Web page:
Etiology: Bordetella bronchiseptica, a bacterial organism
Risk Factors: Exposure to clinically ill animal in boarding and/or grooming facilities, shelters, pet shops, dog shows, public areas, catteries, multicat households, or strays. Pets not vaccinated for Bordetella.
Transmission: Through the air (aerosol)
- DOGS: Dry, hacking/honking coughing fits. (Sounds like a bone caught in the throat). Episodes may appear worse with excitement or exercise. Other less common signs include nasal discharge, gagging, retching, anorexia, depression, and fever. Condition is usually self-limiting and last 7-10 days.
- CATS: Sneezing, serous ocular and/or nasal discharge, coughing, dry or wet rales, fever, lethargy, enlarged mandibular lymph nodes. May see conjunctivitis, bronchopneumonia, and death in severe cases.
Incubation Time: 36 hours to 10 days depending on the strain
Duration of Clinical Signs: 1 to 2 days up to several weeks
Diagnosis: Ideally, run CBC, Chem, UA, Heartworm Test, and Thoracic Rads to screen for other disorders. Definitive diagnosis requires a positive culture obtained from nasal swabs, mouth or pharyngeal swabs, or tracheal washes. A presumptive diagnosis may be made based on history, clinical signs, physical exam, and response to treatment.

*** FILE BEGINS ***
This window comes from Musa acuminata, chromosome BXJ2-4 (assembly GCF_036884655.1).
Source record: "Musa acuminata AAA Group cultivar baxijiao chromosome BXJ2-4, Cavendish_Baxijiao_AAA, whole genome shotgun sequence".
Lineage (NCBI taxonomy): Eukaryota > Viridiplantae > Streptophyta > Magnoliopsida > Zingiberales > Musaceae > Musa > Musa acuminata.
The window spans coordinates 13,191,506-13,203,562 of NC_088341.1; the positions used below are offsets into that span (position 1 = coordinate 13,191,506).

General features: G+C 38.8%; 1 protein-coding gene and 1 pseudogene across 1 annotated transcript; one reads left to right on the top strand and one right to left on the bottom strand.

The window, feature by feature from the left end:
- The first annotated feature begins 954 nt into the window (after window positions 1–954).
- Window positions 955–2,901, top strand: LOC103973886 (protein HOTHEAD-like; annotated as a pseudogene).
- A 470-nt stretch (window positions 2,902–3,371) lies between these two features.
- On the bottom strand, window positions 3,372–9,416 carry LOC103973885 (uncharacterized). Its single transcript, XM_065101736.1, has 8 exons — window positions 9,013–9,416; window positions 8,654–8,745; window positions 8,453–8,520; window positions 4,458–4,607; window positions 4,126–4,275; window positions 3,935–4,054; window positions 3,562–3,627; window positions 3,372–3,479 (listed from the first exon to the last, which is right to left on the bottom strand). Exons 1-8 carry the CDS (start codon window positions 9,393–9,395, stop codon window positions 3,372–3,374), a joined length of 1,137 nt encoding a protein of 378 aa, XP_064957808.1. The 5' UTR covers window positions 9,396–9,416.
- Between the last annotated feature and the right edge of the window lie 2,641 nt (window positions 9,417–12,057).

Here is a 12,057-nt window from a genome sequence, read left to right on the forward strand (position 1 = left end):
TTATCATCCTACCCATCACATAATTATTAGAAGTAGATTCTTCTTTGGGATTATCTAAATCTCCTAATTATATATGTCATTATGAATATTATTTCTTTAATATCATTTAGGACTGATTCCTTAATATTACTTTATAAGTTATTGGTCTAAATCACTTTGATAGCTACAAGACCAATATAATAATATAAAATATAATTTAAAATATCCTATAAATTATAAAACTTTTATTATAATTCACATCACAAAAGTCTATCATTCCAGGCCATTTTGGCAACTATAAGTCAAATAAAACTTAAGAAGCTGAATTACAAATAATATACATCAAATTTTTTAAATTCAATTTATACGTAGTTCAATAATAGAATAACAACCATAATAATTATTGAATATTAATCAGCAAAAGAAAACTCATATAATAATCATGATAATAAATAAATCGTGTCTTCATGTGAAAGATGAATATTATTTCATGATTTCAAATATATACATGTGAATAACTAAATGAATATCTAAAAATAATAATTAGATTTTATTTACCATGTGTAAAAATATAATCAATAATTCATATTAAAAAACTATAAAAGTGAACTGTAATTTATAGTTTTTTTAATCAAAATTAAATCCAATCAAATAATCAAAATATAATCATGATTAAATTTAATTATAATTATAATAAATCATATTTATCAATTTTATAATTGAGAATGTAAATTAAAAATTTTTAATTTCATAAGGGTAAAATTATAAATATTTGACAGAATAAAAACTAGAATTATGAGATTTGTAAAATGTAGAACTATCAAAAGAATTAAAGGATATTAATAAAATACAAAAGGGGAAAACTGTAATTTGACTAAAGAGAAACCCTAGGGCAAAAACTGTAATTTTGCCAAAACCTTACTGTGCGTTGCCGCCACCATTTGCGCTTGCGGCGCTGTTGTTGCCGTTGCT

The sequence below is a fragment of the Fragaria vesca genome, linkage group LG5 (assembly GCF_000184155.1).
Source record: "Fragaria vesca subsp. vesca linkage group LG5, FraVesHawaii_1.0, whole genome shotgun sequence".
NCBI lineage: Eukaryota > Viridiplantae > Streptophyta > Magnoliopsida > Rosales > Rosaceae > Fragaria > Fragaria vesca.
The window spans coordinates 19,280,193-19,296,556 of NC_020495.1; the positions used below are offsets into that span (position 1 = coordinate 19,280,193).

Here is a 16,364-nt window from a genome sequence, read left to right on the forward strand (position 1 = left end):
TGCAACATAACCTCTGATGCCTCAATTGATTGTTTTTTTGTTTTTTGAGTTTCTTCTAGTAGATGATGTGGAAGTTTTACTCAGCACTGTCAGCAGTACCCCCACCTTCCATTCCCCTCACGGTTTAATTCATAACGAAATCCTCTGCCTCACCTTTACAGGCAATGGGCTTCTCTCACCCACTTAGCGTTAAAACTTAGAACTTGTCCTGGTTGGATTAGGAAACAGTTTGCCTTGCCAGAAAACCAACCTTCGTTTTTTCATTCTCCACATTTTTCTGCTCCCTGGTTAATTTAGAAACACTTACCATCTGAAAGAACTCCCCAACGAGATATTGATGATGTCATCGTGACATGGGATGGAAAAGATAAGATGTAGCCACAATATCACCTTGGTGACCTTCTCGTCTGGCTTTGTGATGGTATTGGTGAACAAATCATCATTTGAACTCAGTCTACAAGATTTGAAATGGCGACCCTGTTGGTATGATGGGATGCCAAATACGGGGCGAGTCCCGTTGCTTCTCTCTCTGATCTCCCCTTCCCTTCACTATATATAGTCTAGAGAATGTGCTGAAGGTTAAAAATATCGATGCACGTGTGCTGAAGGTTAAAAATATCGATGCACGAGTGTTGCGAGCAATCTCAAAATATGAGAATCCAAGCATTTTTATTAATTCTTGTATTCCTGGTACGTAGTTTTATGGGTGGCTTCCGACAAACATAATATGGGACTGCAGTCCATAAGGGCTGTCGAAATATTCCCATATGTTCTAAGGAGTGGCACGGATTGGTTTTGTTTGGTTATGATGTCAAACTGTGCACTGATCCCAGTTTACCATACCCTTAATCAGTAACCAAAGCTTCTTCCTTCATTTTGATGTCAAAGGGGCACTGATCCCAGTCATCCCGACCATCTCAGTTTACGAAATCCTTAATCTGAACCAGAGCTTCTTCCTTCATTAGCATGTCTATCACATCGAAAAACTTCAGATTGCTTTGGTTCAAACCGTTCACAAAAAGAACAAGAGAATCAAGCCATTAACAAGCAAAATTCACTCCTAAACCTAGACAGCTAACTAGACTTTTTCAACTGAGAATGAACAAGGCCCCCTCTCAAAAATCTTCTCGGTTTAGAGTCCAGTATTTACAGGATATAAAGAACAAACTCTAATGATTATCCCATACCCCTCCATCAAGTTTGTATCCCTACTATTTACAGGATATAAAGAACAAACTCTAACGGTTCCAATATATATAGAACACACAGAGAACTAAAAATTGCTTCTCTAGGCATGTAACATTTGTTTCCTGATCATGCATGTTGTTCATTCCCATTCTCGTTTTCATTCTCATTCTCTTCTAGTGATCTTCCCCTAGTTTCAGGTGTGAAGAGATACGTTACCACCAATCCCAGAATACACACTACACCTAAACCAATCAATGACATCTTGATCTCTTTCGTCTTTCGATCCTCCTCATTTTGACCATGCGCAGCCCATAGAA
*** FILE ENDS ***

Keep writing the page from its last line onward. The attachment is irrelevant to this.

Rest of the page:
- Restrict exercise & avoid excitement in dogs to decrease coughing
- Separate from other animals in household as transmission is highly likely
- Antibiotics, Antitussives, Bronchodilators, and Anti-inflammatories as indicated by clinical signs
- Some patients may benefit from humidification of fluid therapy to help thin and loosen airway secretions
- Routine disinfection of kennels, walls, floors, and bowls
- Washing hands after handling pet or bedding
- Isolate pet from well pets and minimize contact
- Vaccinate 2 weeks before potential exposure
- Vaccinate annually (duration of vaccine is 9 - 12 months)
- Vaccinate every 6 months if pet has high incidence of potential exposure (i.e. dog show, boarding, grooming, etc.)
Source: Compedium, Bordetella Infections In Dogs and Cats: Pathogenesis, Clinical Signs, and Diagnosis; Treatment and Prevention, Vol. 25, No. 12, December 2003, pp. 896-898, 902-912.